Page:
“Getting a free wedding” is how recently engaged Daniel Murphy described the €32,000 tax relief he is entitled to after renovating a 150 year old house on Lower Glanmire Road.
The substantial tax back was a happy surprise for Daniel Murphy when he set about renovating his recently purchased home back in 2015.
It was through his builder Daniel heard about the Living City Initiative that is helping upgrade the pre 1915 houses in the special regeneration areas of the city.
“I had already bought the house and I was just looking into renovating it when I heard about the scheme.
“It was a nice surprise. It allowed me to do a few extra bits that I hadn’t budgeted for.” The Living City Initiative is a tax incentive scheme that is helping to regenerate the inner city area by offering tax relief on renovations of properties over 100 years old in certain parts of the city.
Shandon, Blarney Street, MacCurtain Street, St Luke’s, Lower Glanmire Road, the Marsh, South Parish, Greenmount and some areas of Blackpool and Bandon Road are all included in the scheme.
Daniel, who is a civil engineer from Macroom, knew exactly what he wanted when he decided to move back to Cork after a few years in Sligo and Dublin.
“I never wanted a standard semi-detached house. I am a big fan of ‘Room to Improve’ and those types of programmes so I has a good idea of what I wanted.
“I wanted something with character.” A certain 150-year-old four bedroom, three story townhouse piqued Daniel’s interest the minute he saw it and he knew, even in the state it was in, that it was the home for him.
“It was a real mess when I first got it, but I knew what I wanted to do with it.” “I had been looking around Cork for a few months, I saw a few places, but it wasn’t what I had in mind.
“I wanted to put in a nice open plan living room and I wanted to be sure to have enough space.” Daniel, who is originally an civil engineer, bought the house from NAMA, which took some time.
I had nine months from when I purchased the property to when I got the keys so I had plenty of time to plan ahead.” Using software, Daniel worked up technical drawings in his spare time and by the time he had access to his new property he was rearing to go.
“We hit the ground running. We were in the building in October 2015 and we were finished up Christmas week.
Speaking about the process of applying for the initiative, Daniel said it was an easy enough system.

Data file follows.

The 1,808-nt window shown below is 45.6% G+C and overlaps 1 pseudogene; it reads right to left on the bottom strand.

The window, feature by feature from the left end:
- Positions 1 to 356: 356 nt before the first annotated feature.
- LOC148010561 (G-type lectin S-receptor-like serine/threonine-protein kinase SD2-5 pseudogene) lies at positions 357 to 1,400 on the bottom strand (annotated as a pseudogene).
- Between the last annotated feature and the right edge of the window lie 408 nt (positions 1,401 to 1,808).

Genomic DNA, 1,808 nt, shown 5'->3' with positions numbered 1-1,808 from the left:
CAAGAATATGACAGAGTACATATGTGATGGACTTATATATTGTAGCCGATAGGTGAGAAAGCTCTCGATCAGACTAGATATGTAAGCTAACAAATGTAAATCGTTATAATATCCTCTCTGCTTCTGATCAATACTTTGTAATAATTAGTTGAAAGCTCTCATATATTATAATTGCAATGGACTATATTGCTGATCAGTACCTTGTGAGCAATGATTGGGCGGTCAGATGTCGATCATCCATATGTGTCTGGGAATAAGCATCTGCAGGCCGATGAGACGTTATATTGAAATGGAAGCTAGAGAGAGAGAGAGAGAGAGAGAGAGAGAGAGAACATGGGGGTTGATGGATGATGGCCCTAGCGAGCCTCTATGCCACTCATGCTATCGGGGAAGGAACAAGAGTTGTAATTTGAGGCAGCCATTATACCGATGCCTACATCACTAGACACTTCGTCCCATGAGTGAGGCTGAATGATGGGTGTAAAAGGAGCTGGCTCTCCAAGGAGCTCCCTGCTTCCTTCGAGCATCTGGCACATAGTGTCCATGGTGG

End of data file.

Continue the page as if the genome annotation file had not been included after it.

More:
“I was one of the first people to do the scheme so I was asking questions that no one knew the answer to, I suppose I was a bit of a guinea pig, but everyone at the City Council were very good and so helpful.” One thing that caused a bit of a headache was an extension on the house that was built in the 90’s.
Because it did not qualify for the initiative all costs had to be factored out of the spend that Daniel could claim tax relief on.
“It was a bit of a headache, but it was still worthwhile.” Since renovating his home, Daniel is delighted with the finished project: “I love it.” Daniel said a number of his friends have now looked into the scheme to see if they can buy a house in the area and do it up, just like he did.
“It has definitely gathered interest.,” Daniel said, “It is one thing to get money from a bank to buy a house, but the hard bit is getting money to do up a place.
“Banks seem to be slow to give loans for renovations at the moment.” Talking about the initiative, Daniel said he thought it was a great opportunity to get people back living in the city.
“For me I think there are too many offices going into the city. After say 5-6pm, there is nothing happening in town, it is dead. It would be great to have more people living in the city and this is a great way for that to happen.
Offering advice to anyone thinking about using the scheme, Daniel said: “Get in there early.
“Look into it and have it as a wildcard for meeting the bank.” Daniel also encouraged people to use the scheme before it expires. “It is only running until 2020, so if you are thinking about buying and renovating, now is the time.”